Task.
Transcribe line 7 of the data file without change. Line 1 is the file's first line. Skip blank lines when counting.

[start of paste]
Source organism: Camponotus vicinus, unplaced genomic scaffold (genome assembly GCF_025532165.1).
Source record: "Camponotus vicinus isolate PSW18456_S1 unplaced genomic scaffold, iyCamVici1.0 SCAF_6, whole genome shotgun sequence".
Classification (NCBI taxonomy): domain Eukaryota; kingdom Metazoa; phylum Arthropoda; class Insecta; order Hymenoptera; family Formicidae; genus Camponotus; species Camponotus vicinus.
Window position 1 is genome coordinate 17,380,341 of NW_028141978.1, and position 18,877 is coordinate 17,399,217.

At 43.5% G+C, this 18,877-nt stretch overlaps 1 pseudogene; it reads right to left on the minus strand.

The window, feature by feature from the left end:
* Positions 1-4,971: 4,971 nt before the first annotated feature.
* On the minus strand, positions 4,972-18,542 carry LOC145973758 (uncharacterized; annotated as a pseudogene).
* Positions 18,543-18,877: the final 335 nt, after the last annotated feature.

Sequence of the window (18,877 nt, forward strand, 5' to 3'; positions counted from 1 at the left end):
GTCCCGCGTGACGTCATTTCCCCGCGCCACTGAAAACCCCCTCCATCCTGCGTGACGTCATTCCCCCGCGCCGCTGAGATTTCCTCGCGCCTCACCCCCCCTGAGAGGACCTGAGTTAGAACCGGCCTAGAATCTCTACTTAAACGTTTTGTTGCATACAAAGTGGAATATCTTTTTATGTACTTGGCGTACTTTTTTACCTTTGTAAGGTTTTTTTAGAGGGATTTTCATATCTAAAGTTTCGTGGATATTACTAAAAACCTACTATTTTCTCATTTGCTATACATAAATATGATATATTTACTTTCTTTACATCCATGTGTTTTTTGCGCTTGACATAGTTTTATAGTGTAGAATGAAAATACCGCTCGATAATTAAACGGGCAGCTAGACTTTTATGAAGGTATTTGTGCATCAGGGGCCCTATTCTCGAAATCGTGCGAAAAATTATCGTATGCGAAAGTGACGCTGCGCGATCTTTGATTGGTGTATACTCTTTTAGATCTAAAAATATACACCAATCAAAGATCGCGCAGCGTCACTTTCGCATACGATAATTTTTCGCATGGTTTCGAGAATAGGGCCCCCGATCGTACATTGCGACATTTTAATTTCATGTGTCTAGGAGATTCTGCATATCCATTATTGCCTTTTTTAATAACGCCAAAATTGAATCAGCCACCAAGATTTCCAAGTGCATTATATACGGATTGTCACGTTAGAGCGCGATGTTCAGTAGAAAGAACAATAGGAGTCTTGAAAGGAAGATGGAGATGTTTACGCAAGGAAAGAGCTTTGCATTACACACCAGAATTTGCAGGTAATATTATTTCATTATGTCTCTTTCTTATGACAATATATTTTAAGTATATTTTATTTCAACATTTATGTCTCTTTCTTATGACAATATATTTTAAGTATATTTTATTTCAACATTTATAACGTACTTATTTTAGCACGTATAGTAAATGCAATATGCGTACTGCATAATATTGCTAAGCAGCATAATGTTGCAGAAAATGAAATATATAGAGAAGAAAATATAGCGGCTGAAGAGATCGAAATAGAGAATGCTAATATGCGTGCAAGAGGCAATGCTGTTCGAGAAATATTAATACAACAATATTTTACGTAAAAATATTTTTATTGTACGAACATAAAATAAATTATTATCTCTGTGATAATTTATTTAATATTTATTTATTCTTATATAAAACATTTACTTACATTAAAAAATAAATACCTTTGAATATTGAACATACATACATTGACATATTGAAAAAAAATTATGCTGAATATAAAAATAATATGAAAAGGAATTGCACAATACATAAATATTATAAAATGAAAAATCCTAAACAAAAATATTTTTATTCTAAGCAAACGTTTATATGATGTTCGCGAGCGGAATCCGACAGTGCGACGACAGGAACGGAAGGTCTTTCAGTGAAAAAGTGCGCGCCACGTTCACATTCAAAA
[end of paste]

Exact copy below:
* Positions 1-4,971: 4,971 nt before the first annotated feature.